You might not even notice it, but bit by bit, some of your property’s topsoil ends up in the waterways all around you, from streams to rivers to the Chesapeake Bay.
And as that topsoil quietly erodes away, it takes polluting pesticides and fertilizers along with it.
How to stop this erosion from polluting our water and stressing aquatic wildlife?
Erosion control. Shelley Russell, landscape designer at Level Green Landscaping, shares some natural erosion solutions for your commercial property.
How To Spot Erosion Problems
Does your property have erosion problems? They’re not always obvious.
Watch for these tell-tale signs:
- Rainwater gushing down your property’s paved areas into nearby storm drains. (It should be sinking slowly into the soil.)
- Tree roots suddenly exposed.
- Bare areas of soil in your lawn and along driveways and walkways.
- Gullies forming on sloped areas of your property.
- Windows and building walls splashed with soil.
Solution #1: Stabilize Those Slopes
Steep slope on your property? Slopes are prime candidates for erosion — water rushes right down them.
Plant it with a terraced system of native plants and groundcovers to break up the slope and slow down water and soil.
Russell loves using ground covers for natural erosion control.
“Especially on hillsides where growing turf isn’t possible, because it’s either too shady to grow grass or too steep to mow,” she says.
Try these Russell favorites:
- White wood aster
- Christmas fern
- Blackhaw viburnum
- Allegheny pachysandra
- Foam flower
- Wild ginger
Russell likes these options:
- Common milkweed
- Butterfly milkweed
- Black-eyed Susan
- Clustered mountain mint
- Green and gold
- Moss phlox
Solution #2: Hardscape With Drainage
Every commercial property has hardscape. When installing or replacing yours, think permeable materials instead of concrete, Russell suggests. Bricks, flagstones or stones set in sand work great for patios or walkways.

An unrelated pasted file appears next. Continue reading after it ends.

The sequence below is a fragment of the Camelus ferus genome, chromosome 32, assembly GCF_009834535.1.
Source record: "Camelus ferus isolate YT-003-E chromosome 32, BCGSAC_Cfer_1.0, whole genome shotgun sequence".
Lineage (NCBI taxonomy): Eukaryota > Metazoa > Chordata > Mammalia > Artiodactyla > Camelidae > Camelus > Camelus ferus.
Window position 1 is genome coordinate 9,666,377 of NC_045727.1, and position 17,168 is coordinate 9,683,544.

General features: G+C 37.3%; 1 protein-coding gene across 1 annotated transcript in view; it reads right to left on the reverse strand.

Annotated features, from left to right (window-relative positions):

Gravel, crushed stone or permeable pavers are good bets for driveways.
If your property has high-traffic areas where it’s too tricky to grow turf or plants, Russell suggests using permeable materials like pea gravel, river rock, mulch or flagstones.
Solution #3: Slow That Water Down
You want any water on your property — from rain or irrigation — to move slowly over the ground so it has a chance to sink into the soil.
Try these tips:
- Place stones at the base of your buildings’ downspouts so splashing water doesn’t wash away the soil.
- Add grass swales—low sloping areas on your lawn — to move water from one area to another.
- Plant a rain garden of deep-rooted native plants and grasses in a low area of your property to encourage stormwater to soak slowly into the ground — not rush into the nearest storm drain.
The garden’s soil filters out pollutants before slowly releasing the cleaner water into the water table.
Solution #4: Cover Your Bare Soil
Bare soil erodes easily, so keep it covered.
New construction? Seed new areas right away, and cover the areas with straw or mulch until the grass grows in.
Use mulch in planting beds to deter erosion.
Prevent Soil Erosion With Level Green
At Level Green Landscaping, we do everything possible to keep pollutants from entering our precious waterways.
That includes helping our customers prevent soil erosion on their properties.
Let Russell design great erosion control solutions for you, from terraced slopes to rain gardens to permeable hardscapes.
If you’re not already a Level Green Landscaping client, we’d love to add you to our growing list of happy customers.
Our focus is on commercial properties like offices, mixed-use sites, HOAs, municipalities and institutions in Maryland, Washington DC and parts of Virginia.
Contact us at 202-544-0968.
You can also request a free consultation online to meet with us one-on-one.
We’d love to hear from you.